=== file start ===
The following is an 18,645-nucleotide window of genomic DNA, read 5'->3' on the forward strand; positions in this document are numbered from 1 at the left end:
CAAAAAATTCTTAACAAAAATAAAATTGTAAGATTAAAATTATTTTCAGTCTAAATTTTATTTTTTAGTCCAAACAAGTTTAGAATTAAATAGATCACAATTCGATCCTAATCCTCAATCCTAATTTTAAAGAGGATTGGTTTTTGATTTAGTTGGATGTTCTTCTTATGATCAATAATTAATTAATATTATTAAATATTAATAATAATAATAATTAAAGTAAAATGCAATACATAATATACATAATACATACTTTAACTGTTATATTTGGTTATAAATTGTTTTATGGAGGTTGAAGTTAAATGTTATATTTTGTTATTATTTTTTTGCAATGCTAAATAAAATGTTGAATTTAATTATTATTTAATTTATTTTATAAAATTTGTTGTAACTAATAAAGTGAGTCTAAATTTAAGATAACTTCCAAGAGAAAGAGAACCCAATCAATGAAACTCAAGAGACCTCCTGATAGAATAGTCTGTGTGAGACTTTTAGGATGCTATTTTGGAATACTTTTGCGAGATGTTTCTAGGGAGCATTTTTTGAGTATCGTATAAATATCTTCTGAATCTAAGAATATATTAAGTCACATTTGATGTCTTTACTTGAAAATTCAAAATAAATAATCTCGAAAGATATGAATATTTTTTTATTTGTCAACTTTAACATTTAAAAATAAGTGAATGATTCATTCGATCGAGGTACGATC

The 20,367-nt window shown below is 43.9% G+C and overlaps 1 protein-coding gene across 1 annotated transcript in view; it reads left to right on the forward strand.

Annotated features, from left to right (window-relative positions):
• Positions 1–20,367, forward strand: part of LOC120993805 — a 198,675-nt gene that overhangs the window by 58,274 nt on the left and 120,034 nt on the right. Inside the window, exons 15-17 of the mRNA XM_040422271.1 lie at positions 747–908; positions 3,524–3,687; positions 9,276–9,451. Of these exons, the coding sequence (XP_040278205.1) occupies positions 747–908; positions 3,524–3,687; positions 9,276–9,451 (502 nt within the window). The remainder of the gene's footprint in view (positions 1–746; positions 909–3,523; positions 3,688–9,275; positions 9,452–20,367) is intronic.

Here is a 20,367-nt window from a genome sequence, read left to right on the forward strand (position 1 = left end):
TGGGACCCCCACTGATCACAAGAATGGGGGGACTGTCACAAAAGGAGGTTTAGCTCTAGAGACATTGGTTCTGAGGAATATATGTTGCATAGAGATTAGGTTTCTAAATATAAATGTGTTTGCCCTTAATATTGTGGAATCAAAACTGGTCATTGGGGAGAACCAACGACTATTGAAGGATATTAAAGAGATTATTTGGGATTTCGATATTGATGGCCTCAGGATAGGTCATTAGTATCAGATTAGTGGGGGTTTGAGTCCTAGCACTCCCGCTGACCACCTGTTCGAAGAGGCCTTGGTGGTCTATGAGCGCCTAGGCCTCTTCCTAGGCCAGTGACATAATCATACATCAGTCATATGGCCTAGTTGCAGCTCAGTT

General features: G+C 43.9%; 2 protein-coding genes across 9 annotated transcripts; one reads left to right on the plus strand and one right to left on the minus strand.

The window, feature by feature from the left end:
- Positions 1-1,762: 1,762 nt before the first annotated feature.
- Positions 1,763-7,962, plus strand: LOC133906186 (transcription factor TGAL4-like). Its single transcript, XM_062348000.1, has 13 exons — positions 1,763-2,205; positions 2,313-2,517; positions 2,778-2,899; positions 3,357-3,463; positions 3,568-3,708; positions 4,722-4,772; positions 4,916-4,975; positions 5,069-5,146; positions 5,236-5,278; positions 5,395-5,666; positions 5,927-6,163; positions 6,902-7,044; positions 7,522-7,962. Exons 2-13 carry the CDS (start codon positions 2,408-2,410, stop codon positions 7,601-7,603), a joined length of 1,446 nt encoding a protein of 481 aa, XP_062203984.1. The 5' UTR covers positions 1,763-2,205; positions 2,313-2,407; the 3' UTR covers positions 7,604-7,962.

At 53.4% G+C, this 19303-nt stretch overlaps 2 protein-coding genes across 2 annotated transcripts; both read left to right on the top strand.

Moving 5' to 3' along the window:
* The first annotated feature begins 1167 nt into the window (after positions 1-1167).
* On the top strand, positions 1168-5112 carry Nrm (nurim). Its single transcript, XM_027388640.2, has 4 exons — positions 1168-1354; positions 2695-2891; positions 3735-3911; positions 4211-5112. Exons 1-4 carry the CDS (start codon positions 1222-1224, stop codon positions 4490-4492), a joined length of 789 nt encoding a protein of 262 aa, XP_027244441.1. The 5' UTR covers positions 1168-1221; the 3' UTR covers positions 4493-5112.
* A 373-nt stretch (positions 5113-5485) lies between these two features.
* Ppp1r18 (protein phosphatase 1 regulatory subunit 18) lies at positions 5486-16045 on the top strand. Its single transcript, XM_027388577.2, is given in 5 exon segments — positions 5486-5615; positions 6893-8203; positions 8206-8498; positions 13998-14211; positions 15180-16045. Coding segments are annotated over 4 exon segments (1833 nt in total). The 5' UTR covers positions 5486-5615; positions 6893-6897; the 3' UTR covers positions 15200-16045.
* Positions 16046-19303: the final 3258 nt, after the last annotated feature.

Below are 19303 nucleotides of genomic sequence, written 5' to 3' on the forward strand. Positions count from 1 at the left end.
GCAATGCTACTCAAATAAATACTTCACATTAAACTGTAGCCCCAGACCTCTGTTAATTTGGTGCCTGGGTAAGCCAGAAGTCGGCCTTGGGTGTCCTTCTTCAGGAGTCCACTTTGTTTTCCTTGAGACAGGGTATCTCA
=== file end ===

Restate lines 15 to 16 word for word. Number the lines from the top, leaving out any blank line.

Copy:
* On the top strand, positions 1168-5112 carry Nrm (nurim). Its single transcript, XM_027388640.2, has 4 exons — positions 1168-1354; positions 2695-2891; positions 3735-3911; positions 4211-5112. Exons 1-4 carry the CDS (start codon positions 1222-1224, stop codon positions 4490-4492), a joined length of 789 nt encoding a protein of 262 aa, XP_027244441.1. The 5' UTR covers positions 1168-1221; the 3' UTR covers positions 4493-5112.
* A 373-nt stretch (positions 5113-5485) lies between these two features.